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The Design and Use of Photochemical Flow Reactor: A Laboratory Study of the Atmospheric Chemistry of Cyanoacetylene on Titan

The Design and Use of Photochemical Flow Reactor: A Laboratory Study of the Atmospheric Chemistry of Cyanoacetylene on Titan

Publication date: 02 August 2000

Authors: Clarke, D.W., Joseph, J.C. & Ferris, J.P.

Journal: Icarus
Volume: 147
Issue: 1
Page: pp.282-291
Year: 2000

Copyright: Elsevier Science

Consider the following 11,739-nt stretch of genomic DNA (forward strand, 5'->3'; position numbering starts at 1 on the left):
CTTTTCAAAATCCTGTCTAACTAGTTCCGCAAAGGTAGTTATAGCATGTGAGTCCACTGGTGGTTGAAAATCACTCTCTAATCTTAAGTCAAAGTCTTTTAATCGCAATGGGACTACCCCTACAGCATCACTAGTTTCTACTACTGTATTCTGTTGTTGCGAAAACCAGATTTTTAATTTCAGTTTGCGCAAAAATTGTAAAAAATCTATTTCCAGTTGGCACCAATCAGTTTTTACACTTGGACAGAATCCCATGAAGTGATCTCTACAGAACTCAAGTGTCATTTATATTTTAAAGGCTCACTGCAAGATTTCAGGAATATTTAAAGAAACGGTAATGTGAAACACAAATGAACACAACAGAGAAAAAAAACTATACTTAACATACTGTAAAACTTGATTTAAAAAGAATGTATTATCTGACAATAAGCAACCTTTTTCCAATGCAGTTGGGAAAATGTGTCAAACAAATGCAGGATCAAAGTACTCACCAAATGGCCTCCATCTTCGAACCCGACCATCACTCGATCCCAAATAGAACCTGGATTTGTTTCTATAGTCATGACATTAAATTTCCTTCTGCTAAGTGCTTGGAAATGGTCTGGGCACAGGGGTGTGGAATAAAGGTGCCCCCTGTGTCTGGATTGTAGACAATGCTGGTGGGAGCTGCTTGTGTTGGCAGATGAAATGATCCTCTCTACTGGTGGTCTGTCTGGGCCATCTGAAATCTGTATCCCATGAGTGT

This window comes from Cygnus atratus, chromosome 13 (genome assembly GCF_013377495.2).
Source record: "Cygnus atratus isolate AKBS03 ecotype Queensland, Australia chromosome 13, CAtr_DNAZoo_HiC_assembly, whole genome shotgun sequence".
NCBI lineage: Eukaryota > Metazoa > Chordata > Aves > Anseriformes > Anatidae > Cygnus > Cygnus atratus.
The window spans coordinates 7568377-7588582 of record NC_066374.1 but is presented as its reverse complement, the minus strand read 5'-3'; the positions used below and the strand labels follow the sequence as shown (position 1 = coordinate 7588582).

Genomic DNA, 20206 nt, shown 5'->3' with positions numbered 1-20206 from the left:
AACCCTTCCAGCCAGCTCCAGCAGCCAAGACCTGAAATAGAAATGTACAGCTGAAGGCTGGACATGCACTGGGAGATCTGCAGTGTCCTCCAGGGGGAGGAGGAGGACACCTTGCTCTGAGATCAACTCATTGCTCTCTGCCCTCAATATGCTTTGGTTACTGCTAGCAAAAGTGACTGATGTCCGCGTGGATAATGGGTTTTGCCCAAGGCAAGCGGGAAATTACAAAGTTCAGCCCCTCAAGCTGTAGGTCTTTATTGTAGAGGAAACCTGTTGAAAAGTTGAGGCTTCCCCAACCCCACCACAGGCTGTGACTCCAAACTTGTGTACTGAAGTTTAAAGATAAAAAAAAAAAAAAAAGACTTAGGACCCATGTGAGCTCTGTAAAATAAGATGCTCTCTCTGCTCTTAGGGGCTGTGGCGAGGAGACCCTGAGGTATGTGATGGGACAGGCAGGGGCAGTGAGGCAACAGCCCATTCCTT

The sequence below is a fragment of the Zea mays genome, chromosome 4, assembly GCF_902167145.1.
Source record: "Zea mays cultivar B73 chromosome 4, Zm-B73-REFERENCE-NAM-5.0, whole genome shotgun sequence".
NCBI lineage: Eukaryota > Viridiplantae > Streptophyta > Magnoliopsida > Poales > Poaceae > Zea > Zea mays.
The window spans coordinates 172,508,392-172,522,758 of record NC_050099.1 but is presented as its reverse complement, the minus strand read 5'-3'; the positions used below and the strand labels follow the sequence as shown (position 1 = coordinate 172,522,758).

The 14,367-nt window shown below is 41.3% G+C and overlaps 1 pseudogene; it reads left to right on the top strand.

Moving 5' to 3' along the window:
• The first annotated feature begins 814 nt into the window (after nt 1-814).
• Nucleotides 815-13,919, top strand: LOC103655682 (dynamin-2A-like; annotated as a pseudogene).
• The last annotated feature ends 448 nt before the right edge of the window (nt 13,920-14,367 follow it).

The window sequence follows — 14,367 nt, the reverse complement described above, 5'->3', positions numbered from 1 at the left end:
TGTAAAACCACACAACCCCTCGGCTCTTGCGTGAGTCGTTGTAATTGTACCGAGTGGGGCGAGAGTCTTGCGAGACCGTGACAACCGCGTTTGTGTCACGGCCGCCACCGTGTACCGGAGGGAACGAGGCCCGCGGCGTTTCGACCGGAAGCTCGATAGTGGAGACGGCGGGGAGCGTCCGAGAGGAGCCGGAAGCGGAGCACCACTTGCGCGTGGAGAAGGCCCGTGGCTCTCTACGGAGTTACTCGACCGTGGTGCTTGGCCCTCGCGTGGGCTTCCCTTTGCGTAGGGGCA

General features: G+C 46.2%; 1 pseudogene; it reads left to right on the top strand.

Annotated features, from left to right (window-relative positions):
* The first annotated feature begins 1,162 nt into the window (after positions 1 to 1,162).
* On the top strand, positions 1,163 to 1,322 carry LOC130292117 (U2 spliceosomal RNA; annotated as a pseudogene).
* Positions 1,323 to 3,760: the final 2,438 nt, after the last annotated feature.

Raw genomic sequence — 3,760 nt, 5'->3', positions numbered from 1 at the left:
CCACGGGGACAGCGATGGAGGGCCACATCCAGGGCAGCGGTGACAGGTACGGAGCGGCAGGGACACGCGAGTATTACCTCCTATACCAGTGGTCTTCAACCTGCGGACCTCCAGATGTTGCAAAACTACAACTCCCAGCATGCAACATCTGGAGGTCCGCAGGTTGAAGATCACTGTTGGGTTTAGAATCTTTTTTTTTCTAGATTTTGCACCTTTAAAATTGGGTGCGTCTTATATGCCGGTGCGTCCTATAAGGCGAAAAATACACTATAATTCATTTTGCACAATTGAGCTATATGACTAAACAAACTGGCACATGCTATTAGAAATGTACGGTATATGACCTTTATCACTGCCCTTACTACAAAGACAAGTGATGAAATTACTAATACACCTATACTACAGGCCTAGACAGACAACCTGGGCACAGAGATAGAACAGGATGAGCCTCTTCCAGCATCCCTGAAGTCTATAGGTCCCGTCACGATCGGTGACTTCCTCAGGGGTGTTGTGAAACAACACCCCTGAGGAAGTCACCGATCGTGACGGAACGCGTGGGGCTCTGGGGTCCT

The laboratory investigation of the atmospheric photochemistry of planets and satellites is mainly carried out in static systems. These studies are often poor models of chemical processes in atmospheres because: (1) much higher mixing ratios of minor constituents must be used to accurately determine the amount of reactant consumed and to obtain sufficient products for analysis, (2) secondary photolysis of the initial photoproducts often occurs, (3) wall reactions occur, and (4) most of the starting material is converted to products to obtain enough for spectroscopic analysis. The use of a photochemical flow reactor either circumvents or minimizes these problems by using gas mixtures and photolysis conditions more representative of a planetary atmosphere. A gas mixture, composed of a small amount of a reactant gas diluted in a much larger amount of carrier gas, is flowed past a UV lamp for an extended period of time. Unconsumed reactants and products are collected in traps downstream until amounts sufficient for spectral analysis are collected. FTIR and NMR analysis provides structural information and quantitative data on their rates of formation.

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